As in Hannibal combat is somewhat opaque, but the three-line system introduces a bit more flexibility. The game rewards using tactics appropriate to the era. For example, units receive a defensive bonus for being next to other friendly units, and get a higher bonus for being next to a unit of a different type. Cavalry charges are effective against artillery, but if they encounter an infantry square may be cut to ribbons. Skirmishers can disrupt an enemy before making contact, and the weakest part of an enemy line is generally its flank. So whereas Hannibal felt mostly like a numbers game where the outcome was basically predictable, in Victory and Glory good tactics can turn an expected defeat into a surprising turnaround.
Naval battles are always considered minor, and as the French player you’ll have an uphill fight against the British. On the one hand, this is as it should be - there’s a reason we all know the phrase “Britannia rules the waves”. But the AI does make mistakes the real British didn’t, so in my game I basically just kept my ships in port until the computer player detached a too-small flotilla, pounced on it, and then went back to port. This was a pretty gamey tactic, and is one of the few flaws I found in the game. Repeating this a few times eventually led to Napoleon having tea and crumpets in Buckingham Palace.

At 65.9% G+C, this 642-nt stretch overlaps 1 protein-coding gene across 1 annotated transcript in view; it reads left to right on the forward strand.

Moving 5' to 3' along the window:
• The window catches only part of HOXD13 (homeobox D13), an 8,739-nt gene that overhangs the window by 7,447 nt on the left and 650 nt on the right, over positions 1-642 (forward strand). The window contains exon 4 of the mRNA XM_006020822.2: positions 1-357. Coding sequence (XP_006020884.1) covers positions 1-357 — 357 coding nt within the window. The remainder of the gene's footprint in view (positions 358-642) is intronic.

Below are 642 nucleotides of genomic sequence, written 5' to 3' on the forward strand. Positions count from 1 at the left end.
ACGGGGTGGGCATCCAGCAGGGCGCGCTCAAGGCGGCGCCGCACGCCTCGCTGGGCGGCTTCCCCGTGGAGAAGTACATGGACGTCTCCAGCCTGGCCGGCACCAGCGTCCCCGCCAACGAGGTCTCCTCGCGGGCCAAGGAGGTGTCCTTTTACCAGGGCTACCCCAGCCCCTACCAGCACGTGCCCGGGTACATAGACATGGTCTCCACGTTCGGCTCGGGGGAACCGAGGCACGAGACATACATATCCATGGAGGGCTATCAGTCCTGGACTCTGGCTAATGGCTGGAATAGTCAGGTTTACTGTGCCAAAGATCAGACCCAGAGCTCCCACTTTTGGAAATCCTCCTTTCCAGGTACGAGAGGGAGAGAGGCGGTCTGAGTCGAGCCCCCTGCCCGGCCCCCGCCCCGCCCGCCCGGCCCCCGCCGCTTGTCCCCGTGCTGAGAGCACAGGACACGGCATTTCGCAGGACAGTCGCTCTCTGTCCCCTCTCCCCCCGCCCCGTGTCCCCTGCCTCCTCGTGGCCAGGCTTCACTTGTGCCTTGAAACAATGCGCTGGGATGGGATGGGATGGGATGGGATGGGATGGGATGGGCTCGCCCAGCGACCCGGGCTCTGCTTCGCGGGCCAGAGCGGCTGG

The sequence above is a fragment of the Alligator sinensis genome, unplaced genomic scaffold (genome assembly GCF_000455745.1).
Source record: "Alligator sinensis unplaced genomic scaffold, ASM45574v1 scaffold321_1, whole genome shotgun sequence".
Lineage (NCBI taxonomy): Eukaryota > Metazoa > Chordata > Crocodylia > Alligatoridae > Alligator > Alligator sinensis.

Play is advanced also through spending political points to influence the other powers, and by playing Event Cards in both the strategic and battle modes. The cards range from simple activities such as recruiting or upgrading a few troops, to causing a minor province of your choice to join the French Empire, to creating new minor powers such as Italy and Germany. On the battle map, the cards have a similarly wide array of effects, and deciding when to spend these and when to save them is a key part of success in the game. In fact, this is one of the ways that the game lets you adjust difficulty - on lower difficulties, you get more cards, more frequently, and on higher difficulties you get fewer.